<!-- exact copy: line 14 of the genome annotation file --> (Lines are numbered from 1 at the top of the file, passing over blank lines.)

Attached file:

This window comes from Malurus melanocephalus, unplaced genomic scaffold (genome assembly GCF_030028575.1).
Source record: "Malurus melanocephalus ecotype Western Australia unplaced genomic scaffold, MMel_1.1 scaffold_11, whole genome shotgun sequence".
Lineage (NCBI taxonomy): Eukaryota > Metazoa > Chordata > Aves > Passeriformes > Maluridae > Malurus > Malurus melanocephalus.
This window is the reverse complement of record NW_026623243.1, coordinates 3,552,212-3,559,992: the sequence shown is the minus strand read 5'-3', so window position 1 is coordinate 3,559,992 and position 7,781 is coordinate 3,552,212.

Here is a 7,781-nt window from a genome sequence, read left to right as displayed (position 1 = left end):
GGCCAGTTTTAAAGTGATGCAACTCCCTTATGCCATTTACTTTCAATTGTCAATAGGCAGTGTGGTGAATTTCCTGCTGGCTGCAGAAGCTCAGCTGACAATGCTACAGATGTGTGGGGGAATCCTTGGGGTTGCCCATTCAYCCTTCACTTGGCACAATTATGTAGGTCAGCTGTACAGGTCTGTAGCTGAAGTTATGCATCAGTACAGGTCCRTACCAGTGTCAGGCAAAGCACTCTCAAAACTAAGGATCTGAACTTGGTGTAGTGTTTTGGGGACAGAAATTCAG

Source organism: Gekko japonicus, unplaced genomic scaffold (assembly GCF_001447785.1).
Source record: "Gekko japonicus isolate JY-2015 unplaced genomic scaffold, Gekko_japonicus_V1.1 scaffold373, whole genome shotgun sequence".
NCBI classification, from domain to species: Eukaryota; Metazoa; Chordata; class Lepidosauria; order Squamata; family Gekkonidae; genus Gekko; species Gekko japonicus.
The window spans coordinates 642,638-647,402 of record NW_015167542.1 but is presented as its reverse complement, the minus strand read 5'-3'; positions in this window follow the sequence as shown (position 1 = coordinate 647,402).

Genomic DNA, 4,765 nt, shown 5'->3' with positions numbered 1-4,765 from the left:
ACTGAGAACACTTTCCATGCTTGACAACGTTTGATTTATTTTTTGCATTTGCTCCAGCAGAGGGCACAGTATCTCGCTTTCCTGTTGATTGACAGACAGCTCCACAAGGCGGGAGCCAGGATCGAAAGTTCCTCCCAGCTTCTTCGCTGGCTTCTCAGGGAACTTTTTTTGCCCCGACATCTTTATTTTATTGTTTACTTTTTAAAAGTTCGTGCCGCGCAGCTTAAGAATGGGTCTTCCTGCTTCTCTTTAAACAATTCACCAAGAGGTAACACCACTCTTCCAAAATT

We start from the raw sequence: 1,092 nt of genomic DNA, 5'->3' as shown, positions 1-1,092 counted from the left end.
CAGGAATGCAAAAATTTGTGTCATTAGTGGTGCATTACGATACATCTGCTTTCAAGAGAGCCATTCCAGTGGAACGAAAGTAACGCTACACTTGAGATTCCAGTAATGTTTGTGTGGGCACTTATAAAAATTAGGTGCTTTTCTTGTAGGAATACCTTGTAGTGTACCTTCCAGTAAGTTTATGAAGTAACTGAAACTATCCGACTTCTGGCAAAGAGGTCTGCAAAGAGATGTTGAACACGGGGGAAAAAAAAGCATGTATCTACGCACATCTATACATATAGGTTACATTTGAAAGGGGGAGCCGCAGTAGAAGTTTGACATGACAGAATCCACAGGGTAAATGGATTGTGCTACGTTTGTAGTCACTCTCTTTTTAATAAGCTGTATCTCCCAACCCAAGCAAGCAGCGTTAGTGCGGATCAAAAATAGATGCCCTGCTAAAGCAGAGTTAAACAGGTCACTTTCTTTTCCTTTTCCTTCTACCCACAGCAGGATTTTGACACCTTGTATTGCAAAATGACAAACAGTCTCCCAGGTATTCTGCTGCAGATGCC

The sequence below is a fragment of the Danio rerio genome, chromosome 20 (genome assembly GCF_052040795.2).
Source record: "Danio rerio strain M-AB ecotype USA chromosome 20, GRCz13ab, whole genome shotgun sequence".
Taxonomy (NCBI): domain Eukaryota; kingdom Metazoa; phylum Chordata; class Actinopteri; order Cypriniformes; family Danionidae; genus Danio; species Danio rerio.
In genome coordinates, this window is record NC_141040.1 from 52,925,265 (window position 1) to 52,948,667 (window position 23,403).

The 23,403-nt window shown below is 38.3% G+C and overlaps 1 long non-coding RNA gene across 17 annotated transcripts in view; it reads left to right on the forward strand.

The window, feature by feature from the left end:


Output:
CAGGAATGCAAAAATTTGTGTCATTAGTGGTGCATTACGATACATCTGCTTTCAAGAGAGCCATTCCAGTGGAACGAAAGTAACGCTACACTTGAGATTCCAGTAATGTTTGTGTGGGCACTTATAAAAATTAGGTGCTTTTCTTGTAGGAATACCTTGTAGTGTACCTTCCAGTAAGTTTATGAAGTAACTGAAACTATCCGACTTCTGGCAAAGAGGTCTGCAAAGAGATGTTGAACACGGGGGAAAAAAAAGCATGTATCTACGCACATCTATACATATAGGTTACATTTGAAAGGGGGAGCCGCAGTAGAAGTTTGACATGACAGAATCCACAGGGTAAATGGATTGTGCTACGTTTGTAGTCACTCTCTTTTTAATAAGCTGTATCTCCCAACCCAAGCAAGCAGCGTTAGTGCGGATCAAAAATAGATGCCCTGCTAAAGCAGAGTTAAACAGGTCACTTTCTTTTCCTTTTCCTTCTACCCACAGCAGGATTTTGACACCTTGTATTGCAAAATGACAAACAGTCTCCCAGGTATTCTGCTGCAGATGCC